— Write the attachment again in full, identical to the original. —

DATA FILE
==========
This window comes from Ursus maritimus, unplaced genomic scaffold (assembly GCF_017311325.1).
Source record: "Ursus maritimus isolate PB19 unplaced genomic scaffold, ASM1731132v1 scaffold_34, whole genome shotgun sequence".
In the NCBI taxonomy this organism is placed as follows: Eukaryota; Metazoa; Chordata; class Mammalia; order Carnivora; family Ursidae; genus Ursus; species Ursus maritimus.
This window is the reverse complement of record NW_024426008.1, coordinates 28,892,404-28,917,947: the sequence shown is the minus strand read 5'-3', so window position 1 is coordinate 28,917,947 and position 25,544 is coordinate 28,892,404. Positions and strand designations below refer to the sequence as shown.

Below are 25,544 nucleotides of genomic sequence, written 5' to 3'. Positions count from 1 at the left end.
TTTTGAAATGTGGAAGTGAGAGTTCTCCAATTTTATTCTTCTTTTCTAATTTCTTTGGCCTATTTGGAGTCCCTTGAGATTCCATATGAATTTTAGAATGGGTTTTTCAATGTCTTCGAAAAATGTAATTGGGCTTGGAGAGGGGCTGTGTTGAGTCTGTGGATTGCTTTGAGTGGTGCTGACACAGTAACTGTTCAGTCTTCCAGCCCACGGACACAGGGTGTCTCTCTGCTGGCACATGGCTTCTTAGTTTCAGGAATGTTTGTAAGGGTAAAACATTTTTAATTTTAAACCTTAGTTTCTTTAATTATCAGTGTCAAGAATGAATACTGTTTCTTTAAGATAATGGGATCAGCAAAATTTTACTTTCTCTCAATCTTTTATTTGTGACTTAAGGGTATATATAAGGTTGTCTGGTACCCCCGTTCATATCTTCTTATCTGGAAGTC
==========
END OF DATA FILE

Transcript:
This window comes from Ursus maritimus, unplaced genomic scaffold (assembly GCF_017311325.1).
Source record: "Ursus maritimus isolate PB19 unplaced genomic scaffold, ASM1731132v1 scaffold_34, whole genome shotgun sequence".
In the NCBI taxonomy this organism is placed as follows: Eukaryota; Metazoa; Chordata; class Mammalia; order Carnivora; family Ursidae; genus Ursus; species Ursus maritimus.
This window is the reverse complement of record NW_024426008.1, coordinates 28,892,404-28,917,947: the sequence shown is the minus strand read 5'-3', so window position 1 is coordinate 28,917,947 and position 25,544 is coordinate 28,892,404. Positions and strand designations below refer to the sequence as shown.

Below are 25,544 nucleotides of genomic sequence, written 5' to 3'. Positions count from 1 at the left end.
TTTTGAAATGTGGAAGTGAGAGTTCTCCAATTTTATTCTTCTTTTCTAATTTCTTTGGCCTATTTGGAGTCCCTTGAGATTCCATATGAATTTTAGAATGGGTTTTTCAATGTCTTCGAAAAATGTAATTGGGCTTGGAGAGGGGCTGTGTTGAGTCTGTGGATTGCTTTGAGTGGTGCTGACACAGTAACTGTTCAGTCTTCCAGCCCACGGACACAGGGTGTCTCTCTGCTGGCACATGGCTTCTTAGTTTCAGGAATGTTTGTAAGGGTAAAACATTTTTAATTTTAAACCTTAGTTTCTTTAATTATCAGTGTCAAGAATGAATACTGTTTCTTTAAGATAATGGGATCAGCAAAATTTTACTTTCTCTCAATCTTTTATTTGTGACTTAAGGGTATATATAAGGTTGTCTGGTACCCCCGTTCATATCTTCTTATCTGGAAGTC